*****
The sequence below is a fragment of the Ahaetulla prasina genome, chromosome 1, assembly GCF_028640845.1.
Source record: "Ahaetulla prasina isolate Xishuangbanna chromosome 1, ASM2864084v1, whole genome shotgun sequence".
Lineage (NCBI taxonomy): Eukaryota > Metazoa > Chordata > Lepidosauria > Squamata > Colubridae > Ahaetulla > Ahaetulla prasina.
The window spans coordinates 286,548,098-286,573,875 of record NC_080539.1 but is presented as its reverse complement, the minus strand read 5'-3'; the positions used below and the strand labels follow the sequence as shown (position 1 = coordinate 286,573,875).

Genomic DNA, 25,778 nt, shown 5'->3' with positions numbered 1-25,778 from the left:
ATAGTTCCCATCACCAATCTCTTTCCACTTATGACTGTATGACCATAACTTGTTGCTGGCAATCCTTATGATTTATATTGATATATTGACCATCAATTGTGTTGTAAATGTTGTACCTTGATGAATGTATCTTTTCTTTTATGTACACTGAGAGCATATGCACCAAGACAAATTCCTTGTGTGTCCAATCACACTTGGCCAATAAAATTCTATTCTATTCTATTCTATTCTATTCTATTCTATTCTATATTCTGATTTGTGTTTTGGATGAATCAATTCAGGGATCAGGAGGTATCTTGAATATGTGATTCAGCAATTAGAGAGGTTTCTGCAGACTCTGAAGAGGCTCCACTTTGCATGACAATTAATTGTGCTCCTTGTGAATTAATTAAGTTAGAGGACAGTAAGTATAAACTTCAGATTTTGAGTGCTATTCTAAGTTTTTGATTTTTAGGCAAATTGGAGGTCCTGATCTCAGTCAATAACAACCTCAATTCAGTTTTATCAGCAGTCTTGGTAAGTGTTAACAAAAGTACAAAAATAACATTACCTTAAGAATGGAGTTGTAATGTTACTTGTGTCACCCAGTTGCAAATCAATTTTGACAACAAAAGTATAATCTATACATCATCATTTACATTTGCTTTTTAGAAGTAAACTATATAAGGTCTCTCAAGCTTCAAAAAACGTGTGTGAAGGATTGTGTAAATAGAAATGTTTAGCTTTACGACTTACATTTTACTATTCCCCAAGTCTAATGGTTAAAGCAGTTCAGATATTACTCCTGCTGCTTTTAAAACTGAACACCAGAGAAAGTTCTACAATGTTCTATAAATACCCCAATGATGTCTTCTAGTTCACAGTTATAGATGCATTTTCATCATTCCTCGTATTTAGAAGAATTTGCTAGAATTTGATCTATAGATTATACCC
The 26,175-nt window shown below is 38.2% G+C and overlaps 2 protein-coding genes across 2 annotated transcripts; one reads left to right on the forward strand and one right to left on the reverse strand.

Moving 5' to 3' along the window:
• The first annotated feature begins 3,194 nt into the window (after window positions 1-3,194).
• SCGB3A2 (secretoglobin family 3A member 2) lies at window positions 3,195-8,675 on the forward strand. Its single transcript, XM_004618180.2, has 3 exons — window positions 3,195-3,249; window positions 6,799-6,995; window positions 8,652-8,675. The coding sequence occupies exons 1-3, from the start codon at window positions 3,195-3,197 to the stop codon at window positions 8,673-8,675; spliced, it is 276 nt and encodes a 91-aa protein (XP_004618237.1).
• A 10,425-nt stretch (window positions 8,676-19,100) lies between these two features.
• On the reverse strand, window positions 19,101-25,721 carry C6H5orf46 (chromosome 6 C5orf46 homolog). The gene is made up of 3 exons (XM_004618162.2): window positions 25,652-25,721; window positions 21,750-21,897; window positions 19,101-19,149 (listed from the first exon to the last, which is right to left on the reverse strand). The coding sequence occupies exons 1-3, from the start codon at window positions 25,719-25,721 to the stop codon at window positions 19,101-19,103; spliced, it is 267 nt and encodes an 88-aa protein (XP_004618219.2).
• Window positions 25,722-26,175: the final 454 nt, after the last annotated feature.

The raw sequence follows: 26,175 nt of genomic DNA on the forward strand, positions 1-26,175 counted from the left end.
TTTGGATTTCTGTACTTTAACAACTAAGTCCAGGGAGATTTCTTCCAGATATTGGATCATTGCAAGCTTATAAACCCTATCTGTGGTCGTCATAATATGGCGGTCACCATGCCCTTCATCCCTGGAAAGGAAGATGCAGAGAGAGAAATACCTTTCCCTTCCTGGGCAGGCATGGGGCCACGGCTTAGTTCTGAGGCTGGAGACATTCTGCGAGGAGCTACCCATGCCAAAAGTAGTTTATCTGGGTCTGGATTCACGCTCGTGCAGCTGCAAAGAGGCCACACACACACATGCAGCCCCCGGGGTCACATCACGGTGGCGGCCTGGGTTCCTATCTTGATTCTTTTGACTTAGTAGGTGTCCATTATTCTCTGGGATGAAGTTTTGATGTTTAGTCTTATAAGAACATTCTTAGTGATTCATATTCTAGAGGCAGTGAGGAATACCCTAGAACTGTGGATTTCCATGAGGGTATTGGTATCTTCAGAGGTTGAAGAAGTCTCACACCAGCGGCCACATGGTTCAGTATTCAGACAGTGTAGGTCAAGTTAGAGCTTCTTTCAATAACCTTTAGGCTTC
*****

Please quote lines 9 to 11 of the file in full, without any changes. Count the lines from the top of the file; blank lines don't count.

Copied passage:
• The first annotated feature begins 3,194 nt into the window (after window positions 1-3,194).
• SCGB3A2 (secretoglobin family 3A member 2) lies at window positions 3,195-8,675 on the forward strand. Its single transcript, XM_004618180.2, has 3 exons — window positions 3,195-3,249; window positions 6,799-6,995; window positions 8,652-8,675. The coding sequence occupies exons 1-3, from the start codon at window positions 3,195-3,197 to the stop codon at window positions 8,673-8,675; spliced, it is 276 nt and encodes a 91-aa protein (XP_004618237.1).
• A 10,425-nt stretch (window positions 8,676-19,100) lies between these two features.